West Cork Speak: Lessons 1 and 2

This is one of my favourite blogs enjoy reading it. is grand like

Roaringwater Journal

Stories abound of hapless tourists convinced that the locals were speaking to them in Irish (which foreigners typically call Gaelic) and finding afterwards that in fact it was English. (For an amusing twist on this idea see the excellent short film: Yu Ming is Ainm Dom.)

The sing-song burr of English as she is spoke in West Cork can be impenetrable to non-natives. For those planning a visit, therefore, I thought I would do the world a favour and provide a primer on sounding like a native.

Lesson 1: Grand and Like

The first thing to know is that you put like at the end of every sentence, and the word grand somewhere within it. I’ll give you an example. You have hired a car and chosen a route marked on the map as scenic. You find yourself inching along a potholed track that clings perilously to a mountain side, with…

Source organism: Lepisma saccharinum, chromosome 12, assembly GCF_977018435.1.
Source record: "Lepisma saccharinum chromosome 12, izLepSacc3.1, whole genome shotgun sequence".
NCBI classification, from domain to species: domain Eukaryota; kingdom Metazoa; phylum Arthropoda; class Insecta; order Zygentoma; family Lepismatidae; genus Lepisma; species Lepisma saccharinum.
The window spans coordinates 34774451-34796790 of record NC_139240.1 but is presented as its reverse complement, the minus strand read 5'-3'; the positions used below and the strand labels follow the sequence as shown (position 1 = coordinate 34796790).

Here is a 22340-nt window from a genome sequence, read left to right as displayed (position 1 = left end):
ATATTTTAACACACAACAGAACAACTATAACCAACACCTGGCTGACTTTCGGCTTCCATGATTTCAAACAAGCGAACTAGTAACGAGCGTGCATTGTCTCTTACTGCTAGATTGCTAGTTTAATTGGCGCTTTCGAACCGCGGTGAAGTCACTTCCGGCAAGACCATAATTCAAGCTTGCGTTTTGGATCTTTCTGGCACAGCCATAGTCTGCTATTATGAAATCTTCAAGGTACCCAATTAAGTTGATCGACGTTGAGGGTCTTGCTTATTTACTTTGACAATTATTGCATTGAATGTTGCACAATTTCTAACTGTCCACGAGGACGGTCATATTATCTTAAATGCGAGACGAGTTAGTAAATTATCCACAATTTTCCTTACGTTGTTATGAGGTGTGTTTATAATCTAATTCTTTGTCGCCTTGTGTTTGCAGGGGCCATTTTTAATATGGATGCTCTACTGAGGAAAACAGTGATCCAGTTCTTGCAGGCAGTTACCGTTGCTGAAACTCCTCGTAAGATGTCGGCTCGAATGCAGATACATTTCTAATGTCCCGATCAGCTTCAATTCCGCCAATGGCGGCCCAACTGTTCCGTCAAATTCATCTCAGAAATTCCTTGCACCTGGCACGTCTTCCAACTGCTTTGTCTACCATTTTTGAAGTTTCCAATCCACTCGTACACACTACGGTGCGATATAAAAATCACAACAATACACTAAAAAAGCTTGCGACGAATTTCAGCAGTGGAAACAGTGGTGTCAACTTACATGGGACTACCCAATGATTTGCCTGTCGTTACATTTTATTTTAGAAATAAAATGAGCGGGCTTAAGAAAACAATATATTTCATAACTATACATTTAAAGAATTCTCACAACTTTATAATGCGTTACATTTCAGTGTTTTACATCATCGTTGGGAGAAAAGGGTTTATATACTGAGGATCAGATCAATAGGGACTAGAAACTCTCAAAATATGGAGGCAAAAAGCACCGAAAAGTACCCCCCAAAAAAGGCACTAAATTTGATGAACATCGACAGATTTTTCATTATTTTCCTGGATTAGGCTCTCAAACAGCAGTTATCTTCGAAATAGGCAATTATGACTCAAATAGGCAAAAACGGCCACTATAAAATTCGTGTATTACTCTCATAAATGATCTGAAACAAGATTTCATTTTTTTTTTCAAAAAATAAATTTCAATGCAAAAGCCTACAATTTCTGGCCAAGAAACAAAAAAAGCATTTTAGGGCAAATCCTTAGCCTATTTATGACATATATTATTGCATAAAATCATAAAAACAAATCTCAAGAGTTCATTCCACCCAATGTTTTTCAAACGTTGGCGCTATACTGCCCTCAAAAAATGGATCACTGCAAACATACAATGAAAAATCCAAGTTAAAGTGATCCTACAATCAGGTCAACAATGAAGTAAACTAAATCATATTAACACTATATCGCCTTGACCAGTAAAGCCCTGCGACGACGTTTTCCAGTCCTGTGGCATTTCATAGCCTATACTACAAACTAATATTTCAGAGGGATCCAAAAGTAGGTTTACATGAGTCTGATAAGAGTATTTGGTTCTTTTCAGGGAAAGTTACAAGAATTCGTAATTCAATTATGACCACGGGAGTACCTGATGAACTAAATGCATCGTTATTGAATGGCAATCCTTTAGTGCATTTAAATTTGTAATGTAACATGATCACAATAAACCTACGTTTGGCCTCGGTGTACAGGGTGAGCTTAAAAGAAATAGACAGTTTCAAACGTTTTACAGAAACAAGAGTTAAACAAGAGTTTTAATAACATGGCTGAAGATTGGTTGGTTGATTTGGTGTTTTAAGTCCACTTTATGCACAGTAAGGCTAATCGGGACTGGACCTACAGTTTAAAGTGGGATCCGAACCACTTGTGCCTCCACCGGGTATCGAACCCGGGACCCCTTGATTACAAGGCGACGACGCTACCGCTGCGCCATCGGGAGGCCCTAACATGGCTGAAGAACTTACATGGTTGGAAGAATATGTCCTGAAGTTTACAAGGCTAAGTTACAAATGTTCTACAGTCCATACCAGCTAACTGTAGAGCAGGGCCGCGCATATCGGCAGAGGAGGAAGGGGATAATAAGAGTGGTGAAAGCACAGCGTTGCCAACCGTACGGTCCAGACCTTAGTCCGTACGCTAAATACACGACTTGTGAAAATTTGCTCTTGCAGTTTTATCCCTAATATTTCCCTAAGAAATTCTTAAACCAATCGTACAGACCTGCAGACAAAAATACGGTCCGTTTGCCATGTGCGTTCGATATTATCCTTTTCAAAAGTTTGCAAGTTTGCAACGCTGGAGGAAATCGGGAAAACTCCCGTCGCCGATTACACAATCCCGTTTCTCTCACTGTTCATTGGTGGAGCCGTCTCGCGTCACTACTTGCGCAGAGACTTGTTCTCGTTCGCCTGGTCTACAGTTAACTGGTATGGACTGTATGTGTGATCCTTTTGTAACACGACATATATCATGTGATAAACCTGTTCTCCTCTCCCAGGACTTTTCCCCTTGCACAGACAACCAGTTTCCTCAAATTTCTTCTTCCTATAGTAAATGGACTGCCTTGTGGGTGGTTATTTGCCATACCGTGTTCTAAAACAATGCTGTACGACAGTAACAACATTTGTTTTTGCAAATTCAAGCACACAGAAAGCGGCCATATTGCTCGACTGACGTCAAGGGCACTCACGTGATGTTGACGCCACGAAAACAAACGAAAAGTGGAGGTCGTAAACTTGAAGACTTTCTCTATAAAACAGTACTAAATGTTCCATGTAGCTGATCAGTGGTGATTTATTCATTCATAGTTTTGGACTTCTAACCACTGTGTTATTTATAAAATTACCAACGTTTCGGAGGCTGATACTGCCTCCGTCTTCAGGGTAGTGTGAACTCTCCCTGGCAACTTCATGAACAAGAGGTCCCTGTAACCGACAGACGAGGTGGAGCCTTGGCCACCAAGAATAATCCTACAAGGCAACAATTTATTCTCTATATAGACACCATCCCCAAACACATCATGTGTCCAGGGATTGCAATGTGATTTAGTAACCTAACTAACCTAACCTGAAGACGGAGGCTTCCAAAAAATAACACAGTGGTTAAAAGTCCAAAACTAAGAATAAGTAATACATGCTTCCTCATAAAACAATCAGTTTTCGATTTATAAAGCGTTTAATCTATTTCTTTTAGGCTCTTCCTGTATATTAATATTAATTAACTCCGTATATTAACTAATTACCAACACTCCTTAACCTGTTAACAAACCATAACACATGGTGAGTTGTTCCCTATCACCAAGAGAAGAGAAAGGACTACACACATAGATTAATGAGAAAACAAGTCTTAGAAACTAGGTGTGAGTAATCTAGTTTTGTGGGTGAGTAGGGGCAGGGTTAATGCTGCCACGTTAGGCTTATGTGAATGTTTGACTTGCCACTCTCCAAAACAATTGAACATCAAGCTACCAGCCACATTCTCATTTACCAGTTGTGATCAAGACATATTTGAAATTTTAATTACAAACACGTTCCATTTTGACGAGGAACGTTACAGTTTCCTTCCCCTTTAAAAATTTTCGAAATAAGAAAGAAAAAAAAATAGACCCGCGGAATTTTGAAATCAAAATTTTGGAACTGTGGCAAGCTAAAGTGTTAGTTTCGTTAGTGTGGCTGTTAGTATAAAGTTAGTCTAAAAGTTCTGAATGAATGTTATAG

View original post 621 more words

Advertisements

2 comments

Leave a Reply

Fill in your details below or click an icon to log in:

WordPress.com Logo

You are commenting using your WordPress.com account. Log Out / Change )

Twitter picture

You are commenting using your Twitter account. Log Out / Change )

Facebook photo

You are commenting using your Facebook account. Log Out / Change )

Google+ photo

You are commenting using your Google+ account. Log Out / Change )

Connecting to %s